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While debates about the economic value of college degrees tend to focus on the undifferentiated category of “humanities majors,” it is important to distinguish between holders of terminal bachelor’s degrees and holders of bachelor’s degrees who go on to obtain an advanced degree, because the workforce outcomes of the two groups differ significantly. The indicators below examine the types of jobs held by graduates with bachelor’s degrees in the humanities who went on to earn advanced degrees. The advanced degree may or may not be in the humanities (available data do not indicate the field of the postbaccalaureate degree; see the relevant items on recipients of master’s and doctoral degrees for the occupations of those with advanced degrees in particular fields). A key finding is that workers who started their studies in the humanities were more evenly distributed across occupational categories than advanced degree holders (ADHs) who majored virtually any other field, suggesting that students with a humanities education are equipped to pursue a range of vocations.1

Endnotes

III-03a: Occupational Distribution of Advanced Degree Holders with an Undergraduate Degree in the Humanities,* 2018

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* Degree-holders are those employed at any time in the five years preceding their response to the American Community Survey, the source of the data on which this indicator is based. Reported jobs are those respondents currently held or the last they worked. Respondents who worked more than one job at a time were asked to report the job at which they worked the most hours. Advanced degree may be in any field.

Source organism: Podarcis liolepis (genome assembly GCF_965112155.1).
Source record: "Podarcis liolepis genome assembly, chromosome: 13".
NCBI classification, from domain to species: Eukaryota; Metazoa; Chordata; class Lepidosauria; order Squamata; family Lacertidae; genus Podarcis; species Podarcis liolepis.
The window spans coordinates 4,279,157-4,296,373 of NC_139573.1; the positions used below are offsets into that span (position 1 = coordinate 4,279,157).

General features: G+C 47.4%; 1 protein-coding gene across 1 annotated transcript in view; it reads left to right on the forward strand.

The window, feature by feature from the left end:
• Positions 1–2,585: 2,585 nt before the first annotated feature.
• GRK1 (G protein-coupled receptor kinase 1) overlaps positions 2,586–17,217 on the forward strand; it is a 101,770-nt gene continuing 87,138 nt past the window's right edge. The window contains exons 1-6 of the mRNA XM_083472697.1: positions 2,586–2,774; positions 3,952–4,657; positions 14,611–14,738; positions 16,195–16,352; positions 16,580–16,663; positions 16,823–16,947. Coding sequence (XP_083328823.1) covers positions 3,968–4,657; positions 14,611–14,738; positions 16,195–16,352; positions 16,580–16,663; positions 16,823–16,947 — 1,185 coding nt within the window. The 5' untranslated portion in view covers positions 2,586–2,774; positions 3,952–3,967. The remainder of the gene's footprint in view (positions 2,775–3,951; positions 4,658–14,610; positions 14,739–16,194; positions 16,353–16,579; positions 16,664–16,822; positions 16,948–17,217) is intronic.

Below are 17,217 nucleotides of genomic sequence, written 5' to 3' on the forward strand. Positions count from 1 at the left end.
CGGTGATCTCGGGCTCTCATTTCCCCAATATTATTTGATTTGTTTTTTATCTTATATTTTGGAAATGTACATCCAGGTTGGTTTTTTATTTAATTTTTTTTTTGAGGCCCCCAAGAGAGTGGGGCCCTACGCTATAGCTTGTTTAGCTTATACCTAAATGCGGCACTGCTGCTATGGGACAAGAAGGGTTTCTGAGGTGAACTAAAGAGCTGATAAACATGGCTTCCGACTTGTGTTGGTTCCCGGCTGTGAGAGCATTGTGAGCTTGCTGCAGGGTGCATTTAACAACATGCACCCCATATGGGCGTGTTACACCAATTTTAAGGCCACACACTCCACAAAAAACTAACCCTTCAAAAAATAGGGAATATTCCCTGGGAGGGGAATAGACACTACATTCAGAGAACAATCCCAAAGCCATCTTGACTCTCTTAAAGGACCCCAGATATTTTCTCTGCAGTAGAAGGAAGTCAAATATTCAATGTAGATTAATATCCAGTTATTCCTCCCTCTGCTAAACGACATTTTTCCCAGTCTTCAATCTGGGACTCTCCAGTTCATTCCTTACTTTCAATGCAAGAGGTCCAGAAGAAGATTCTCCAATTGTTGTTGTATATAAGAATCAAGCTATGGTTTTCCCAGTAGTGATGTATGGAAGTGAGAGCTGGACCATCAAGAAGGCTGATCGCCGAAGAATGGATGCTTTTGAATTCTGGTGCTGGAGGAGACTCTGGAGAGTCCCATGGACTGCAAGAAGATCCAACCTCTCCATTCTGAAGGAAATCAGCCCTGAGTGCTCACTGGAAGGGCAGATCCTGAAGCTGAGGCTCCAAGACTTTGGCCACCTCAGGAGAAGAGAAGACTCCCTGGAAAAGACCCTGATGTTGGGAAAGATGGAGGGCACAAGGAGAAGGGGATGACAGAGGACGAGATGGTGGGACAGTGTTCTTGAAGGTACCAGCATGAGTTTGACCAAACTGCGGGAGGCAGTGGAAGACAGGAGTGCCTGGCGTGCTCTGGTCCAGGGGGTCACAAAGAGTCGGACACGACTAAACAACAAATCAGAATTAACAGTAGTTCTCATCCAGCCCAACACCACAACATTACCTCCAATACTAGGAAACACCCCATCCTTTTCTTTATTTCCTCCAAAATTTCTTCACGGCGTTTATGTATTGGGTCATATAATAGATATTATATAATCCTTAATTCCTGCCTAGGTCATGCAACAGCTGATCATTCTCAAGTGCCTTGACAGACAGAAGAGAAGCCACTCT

** Includes education administrators, teaching assistants, tutors, school psychologists, and workers categorized by the U.S. Census Bureau as “other teachers and instructors.”
† Encompasses military-specific occupations and those in production, transportation, and material moving; construction, extraction, maintenance, and repair; sports; and farming, fishing, and forestry. For further details regarding the occupations included in each category used in the graph, see the ACS-HI Crosswalk.

Source: U.S. Census Bureau, 2018 American Community Survey Public-Use Microdata Sample. Data analyzed and presented by the American Academy of Arts Sciences’ Humanities Indicators (www.humanitiesindicators.org).